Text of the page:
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WORDPRESS HOW-TO: Ignore/Hide A Category On Your Home Page

Sometimes you don’t want a particular category to appear on your WordPress home page.  For me, I create weekly Twitter digests, and I’d rather they not be part of the page welcome.

The process of hiding them actually took me a little bit to figure out, so I thought I’d share.  It’s rather simple, so don’t blink!  🙂

Simply edit “index.php” in the wp-content/themes/<your_theme_here>/ directory.

Between the lines:

<?php if (have_posts()) : ?>


<?php while (have_posts()) : the post(); ?>

Insert the line:

<?php if (is_home()) { query_posts("cat=-XXX"); } ?>

Be sure to replace “XXX” with the unique numeric ID of the category you want to ignore.  To find the ID, log into your admin, navigate to your categories, and select the one you want to ignore.  The number will then appear in the URL.

NOTE: Make sure you don’t delete the “-” before the “XXX” or else you will ONLY show entries from the category.

If you update your theme, you will probably have to repeat this procedure.

If you want to hide multiple categories simply append the other categories to the string with a comma: (Example: “cat=-12,-82,-4”)

It also follows, then, that this technique can also be used to hide tags, posts, etc.


Posted by on February 28, 2010 in Computers, How-To, Programming

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Sutter Home California White Merlot 2007

This is easy!

My rating? 1.5 stars out of 5

As shortly as 8 months ago, the thought of a sweet wine made my eyes roll without even thinking about it, but I’ve really begun to develop a taste for sweet, fruity homemade wines.

I was looking for just that the other night — something similar to a grapy, sweet homemade wine.  There were plenty of choices in the store, perhaps too many, but none that looked like a good match with a price I was willing to risk.

So, I found this 2007 Sutter Home California White Merlot for $7.50 … I figured at least it wouldn’t be as harsh as a typical Merlot because of the white.  Little did I know it was pure “rotgut.”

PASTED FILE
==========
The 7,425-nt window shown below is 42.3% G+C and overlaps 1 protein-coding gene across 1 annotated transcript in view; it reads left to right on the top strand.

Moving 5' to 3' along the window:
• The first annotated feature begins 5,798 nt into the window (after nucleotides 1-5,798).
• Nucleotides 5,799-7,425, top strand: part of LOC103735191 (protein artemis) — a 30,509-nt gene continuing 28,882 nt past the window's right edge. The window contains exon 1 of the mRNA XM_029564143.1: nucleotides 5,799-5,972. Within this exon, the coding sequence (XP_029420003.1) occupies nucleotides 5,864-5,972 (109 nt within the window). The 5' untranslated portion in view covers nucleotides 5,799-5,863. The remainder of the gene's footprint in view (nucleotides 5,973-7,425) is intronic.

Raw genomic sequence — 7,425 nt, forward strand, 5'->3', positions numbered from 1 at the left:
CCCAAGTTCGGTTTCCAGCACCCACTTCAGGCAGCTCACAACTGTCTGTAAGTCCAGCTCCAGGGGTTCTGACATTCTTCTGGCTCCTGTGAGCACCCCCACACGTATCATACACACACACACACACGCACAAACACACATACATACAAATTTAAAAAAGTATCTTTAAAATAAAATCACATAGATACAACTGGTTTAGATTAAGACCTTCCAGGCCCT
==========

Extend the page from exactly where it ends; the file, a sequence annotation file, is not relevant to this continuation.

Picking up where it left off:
It has a quite yeasty flavor, and the white touching the red gives an ever so blaring hint of vinegar …

Chilled, it does have a tolerable flavor, but only because it is overloaded with sugar. In fact, I believe it is just enough to trick you into thinking it’s sweet, but still manage to steal any character that the original merlot may have brought to the bottle …

Not likely to take a risk on ANY Sutter Home wine in the future …


Posted by on November 12, 2009 in Reviews

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2005.5 VW Jetta — Yay I get a new clutch

I bought this car last year (Feb. 24, 2008), and it’s been a pretty good vehicle — starting with low miles (about 40k) — smooth ride. Hard to get used the acceleration of a small diesel engine, especially compared to my previous 99.5 2.0… Anyway, 49mpg and 700 miles on a tank are fantastic. The $380/month price tag is a little tough, but you’ve got to have reliability right?

Well reliability started going to hell at about 58000 miles (a few months ago). I had some major shuddering going on — turned out it was only in need of a fuel filter and air filter, but in the meanwhile a grinding started occurring that I could feel in the clutch pedal. When it first happened, it made a very loud noise — almost like a piston went out.

The car ran fine though, and eventually the grinding went away — ironically the instant I took it to the dealership to have them listen. (I’m not kidding — I shut the car off at the dealership, and it never made the noise again.)

Anyway, on Friday (Feb. 20, 2009) on my way home, I pressed the clutch in to coast, and I could feel a knock in the pedal about 2-3 times a second. When coasting in gear, the knocking picked up based on RPMs. I knew something happened in the clutch.

So, I drove the car home, knowing full well those 15 miles or so would likely cause more damage, but the car was running, no knocking while I was driving, so I figured I’d take the risk. I made it home, no issues.

I had the car towed to the VW dealership who told me the DMF (dual mass flywheel) broke, taking the clutch disk, pressure plate, and throwout bearing with it, and they want $1610 to replace it. They also charged me $99 to tell me all this.

Fair enough, I’m sure that’s pretty accurate, but they also told me they could replace my fuel filter for $110, and replace my broken brake light for $30.


So, as it turns out, you can replace the crappily designed DMF with a much more solid, less complicated, more reliable SMF (single mass flywheel). Found the parts at MJM Autohaus for $324.95. I will update this post, hopefully with a howto and results of the undertaking of installing the clutch myself.

I’m stuck with my car — probably not a bad thing, but it’d be nice to lose that payment … BUT, the warranty is through, so I can mod it however I like now … maybe I can tweak a lot more than the 49mpg out of it.


Posted by on February 25, 2009 in Cars, How-To

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